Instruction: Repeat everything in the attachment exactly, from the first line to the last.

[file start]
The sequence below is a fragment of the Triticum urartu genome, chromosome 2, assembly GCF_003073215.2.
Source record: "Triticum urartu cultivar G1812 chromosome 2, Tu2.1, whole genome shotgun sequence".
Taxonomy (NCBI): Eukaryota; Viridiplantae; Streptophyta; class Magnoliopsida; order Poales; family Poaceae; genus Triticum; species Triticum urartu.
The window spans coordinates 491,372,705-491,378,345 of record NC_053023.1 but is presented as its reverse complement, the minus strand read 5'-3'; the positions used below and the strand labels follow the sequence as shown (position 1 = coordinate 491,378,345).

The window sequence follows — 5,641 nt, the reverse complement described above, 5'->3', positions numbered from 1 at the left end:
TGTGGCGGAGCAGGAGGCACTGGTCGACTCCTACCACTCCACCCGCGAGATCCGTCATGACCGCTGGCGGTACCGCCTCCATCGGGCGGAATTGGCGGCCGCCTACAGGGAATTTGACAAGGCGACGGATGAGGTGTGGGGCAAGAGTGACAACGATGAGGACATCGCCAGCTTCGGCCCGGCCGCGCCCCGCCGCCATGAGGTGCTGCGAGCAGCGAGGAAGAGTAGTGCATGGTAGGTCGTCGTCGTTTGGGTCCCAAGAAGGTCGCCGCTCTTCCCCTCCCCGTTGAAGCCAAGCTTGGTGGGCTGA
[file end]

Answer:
The sequence below is a fragment of the Triticum urartu genome, chromosome 2, assembly GCF_003073215.2.
Source record: "Triticum urartu cultivar G1812 chromosome 2, Tu2.1, whole genome shotgun sequence".
Taxonomy (NCBI): Eukaryota; Viridiplantae; Streptophyta; class Magnoliopsida; order Poales; family Poaceae; genus Triticum; species Triticum urartu.
The window spans coordinates 491,372,705-491,378,345 of record NC_053023.1 but is presented as its reverse complement, the minus strand read 5'-3'; the positions used below and the strand labels follow the sequence as shown (position 1 = coordinate 491,378,345).

The window sequence follows — 5,641 nt, the reverse complement described above, 5'->3', positions numbered from 1 at the left end:
TGTGGCGGAGCAGGAGGCACTGGTCGACTCCTACCACTCCACCCGCGAGATCCGTCATGACCGCTGGCGGTACCGCCTCCATCGGGCGGAATTGGCGGCCGCCTACAGGGAATTTGACAAGGCGACGGATGAGGTGTGGGGCAAGAGTGACAACGATGAGGACATCGCCAGCTTCGGCCCGGCCGCGCCCCGCCGCCATGAGGTGCTGCGAGCAGCGAGGAAGAGTAGTGCATGGTAGGTCGTCGTCGTTTGGGTCCCAAGAAGGTCGCCGCTCTTCCCCTCCCCGTTGAAGCCAAGCTTGGTGGGCTGA